Director: Scott Cooper
Cast: Keri Russell, Jesse Plemons, Jeremy T. Thomas, Graham Greene, Scott Haze, Rory Cochrane, Amy Madigan
Synopsis: In an isolated Oregon town, a middle-school teacher and her sheriff brother become embroiled with her enigmatic student, whose dark secrets lead to terrifying encounters with a legendary ancestral creature who came before them.
From the visionary world of acclaimed director Scott Cooper [Crazy Heart (2009), Out of the Furnace (2013), Black Mass (2015), Hostiles (2017)] and with horror maestro Guillermo del Toro [Pan’s Labyrinth (2006), The Shape of Water (2017)] as a producer, comes this outstanding film, Antlers. In an isolated Oregon town, a middle-school teacher (Keri Russell) and her sheriff brother (Jesse Plemons) become embroiled with her enigmatic student (Jeremy T. Thomas) whose dark secrets lead to terrifying encounters with a legendary ancestral creature who came before them. It is based on the short story, The Quiet Boy, by Nick Antosca, who collaborated with Scott Cooper and Henry Chaisson on the to-the-bone scary screenplay.
An effectively creepy, strange and sombre horror film, Antlers centres on a young boy, Lucas (a truly superb, emotionally complex performance from newcomer, Jeremy T. Thomas) whose family’s encounter with a strange creature of Amerindian mythology – a Wendigo – results in a paralyzing grip of fear and intimidation that eventually catches the attention of his new (and equally traumatized) teacher Julia Meadows (Keri Russell giving a performance of suitable gravitas) with some truly harrowing results.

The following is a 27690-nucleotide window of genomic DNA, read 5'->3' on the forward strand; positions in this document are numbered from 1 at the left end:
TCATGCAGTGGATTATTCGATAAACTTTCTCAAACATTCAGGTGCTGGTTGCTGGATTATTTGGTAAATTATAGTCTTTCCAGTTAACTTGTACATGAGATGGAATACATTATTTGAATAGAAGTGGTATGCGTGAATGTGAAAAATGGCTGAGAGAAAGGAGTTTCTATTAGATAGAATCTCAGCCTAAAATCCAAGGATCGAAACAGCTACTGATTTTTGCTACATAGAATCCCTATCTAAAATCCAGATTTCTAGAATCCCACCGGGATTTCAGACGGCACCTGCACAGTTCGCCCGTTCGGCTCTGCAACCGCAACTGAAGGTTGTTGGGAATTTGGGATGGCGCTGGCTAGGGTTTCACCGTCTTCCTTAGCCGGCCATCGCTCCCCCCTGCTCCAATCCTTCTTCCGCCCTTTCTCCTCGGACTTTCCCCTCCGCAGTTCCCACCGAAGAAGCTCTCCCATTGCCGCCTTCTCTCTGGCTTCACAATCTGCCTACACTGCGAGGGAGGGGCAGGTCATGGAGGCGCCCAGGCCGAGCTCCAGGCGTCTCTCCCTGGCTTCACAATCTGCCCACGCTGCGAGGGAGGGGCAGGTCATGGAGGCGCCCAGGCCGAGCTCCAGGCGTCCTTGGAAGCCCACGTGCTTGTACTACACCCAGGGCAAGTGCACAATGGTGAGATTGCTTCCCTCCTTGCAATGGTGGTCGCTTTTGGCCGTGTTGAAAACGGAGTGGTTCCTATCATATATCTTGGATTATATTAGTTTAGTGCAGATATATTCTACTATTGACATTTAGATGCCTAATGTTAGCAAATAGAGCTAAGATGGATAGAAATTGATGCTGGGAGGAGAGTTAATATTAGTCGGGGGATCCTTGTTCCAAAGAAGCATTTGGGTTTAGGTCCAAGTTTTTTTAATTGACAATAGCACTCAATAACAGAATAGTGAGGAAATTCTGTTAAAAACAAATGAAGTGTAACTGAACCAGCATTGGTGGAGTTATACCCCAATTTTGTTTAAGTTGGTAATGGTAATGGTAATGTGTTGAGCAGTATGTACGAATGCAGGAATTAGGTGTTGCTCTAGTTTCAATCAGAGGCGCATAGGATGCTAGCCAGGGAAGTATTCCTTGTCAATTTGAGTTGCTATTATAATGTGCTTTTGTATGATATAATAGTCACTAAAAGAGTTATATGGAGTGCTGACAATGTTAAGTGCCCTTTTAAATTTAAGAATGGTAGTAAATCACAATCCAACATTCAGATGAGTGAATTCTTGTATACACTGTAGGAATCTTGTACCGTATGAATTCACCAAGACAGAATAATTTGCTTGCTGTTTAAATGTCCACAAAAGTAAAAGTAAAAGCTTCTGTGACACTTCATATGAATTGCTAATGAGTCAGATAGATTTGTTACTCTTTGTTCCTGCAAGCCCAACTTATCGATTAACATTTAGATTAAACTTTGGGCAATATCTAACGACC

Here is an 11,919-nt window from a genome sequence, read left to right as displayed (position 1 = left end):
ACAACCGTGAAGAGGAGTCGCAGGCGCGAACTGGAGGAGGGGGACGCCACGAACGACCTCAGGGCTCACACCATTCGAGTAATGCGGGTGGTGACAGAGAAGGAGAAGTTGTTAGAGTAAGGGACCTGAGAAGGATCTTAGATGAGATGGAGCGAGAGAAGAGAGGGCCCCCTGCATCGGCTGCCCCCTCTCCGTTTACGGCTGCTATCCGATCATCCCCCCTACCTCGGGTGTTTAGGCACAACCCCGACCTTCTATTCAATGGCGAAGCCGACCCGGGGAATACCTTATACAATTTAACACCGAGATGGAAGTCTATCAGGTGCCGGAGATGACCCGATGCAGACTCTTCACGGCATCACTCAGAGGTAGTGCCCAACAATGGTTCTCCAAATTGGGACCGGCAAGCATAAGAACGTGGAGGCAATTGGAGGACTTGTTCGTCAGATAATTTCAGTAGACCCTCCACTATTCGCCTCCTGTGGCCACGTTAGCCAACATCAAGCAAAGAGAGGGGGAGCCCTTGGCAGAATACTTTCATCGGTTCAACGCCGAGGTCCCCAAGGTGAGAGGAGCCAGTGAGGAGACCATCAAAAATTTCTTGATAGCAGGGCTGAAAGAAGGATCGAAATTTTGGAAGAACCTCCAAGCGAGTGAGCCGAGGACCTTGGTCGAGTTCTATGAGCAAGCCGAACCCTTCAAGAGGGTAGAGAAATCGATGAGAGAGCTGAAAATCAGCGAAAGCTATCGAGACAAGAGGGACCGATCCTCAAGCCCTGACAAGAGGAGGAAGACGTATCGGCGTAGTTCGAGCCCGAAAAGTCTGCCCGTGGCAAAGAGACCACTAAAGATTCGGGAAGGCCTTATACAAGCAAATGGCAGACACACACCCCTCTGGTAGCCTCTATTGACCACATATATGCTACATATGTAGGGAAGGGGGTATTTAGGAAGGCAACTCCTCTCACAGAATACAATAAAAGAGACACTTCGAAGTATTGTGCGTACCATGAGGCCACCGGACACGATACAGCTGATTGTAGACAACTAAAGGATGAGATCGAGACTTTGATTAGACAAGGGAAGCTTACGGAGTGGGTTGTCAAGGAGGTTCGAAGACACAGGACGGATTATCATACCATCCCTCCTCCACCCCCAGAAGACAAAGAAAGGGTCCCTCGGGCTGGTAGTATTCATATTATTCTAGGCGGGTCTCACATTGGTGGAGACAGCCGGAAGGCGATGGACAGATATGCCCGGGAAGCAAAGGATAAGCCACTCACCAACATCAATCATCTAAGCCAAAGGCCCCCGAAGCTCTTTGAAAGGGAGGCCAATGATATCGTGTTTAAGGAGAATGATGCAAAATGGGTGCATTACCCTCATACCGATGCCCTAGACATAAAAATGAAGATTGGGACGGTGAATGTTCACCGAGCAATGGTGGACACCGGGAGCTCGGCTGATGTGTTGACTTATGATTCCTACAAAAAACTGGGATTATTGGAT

In an isolated Oregon town this slow-burning story unfolds as a powerful allegory about the grim reality of abuse and neglect.
In Cooper’s eldritch, supernatural tale of terror, the beautiful cinematography of Florian Hoffmeister depicts a land that seems sick, but the local ecology is not to be given a chance to recover because the long-closed coal mine is set to reopen. Meth is processed in the mine and the cooks want to get their last batches completed, but they are attacked by a strange creature.
Lucas the young son of one of the cooks is feeding animal carcasses to something which howls and bangs against a locked door.
His teacher Julia is disturbed by Lucas’s drawings and the way he retells myths; she has her own demons to deal with, having returned to the town after a 20-year absence, bringing tensions to her relationship with her brother, Paul (Jesse Plemons). The town itself is poverty stricken and the children malnourished. The horror in the film is visceral and the eerie atmospheric score by Javier Navarrete emphasises the dark and dreary atmosphere.
Antlers is a compelling, supernatural chiller with a social and ecological commentary that blends Native American lore with family drama—and plenty of requisite scary moments.
Images courtesy of: Searchlight Pictures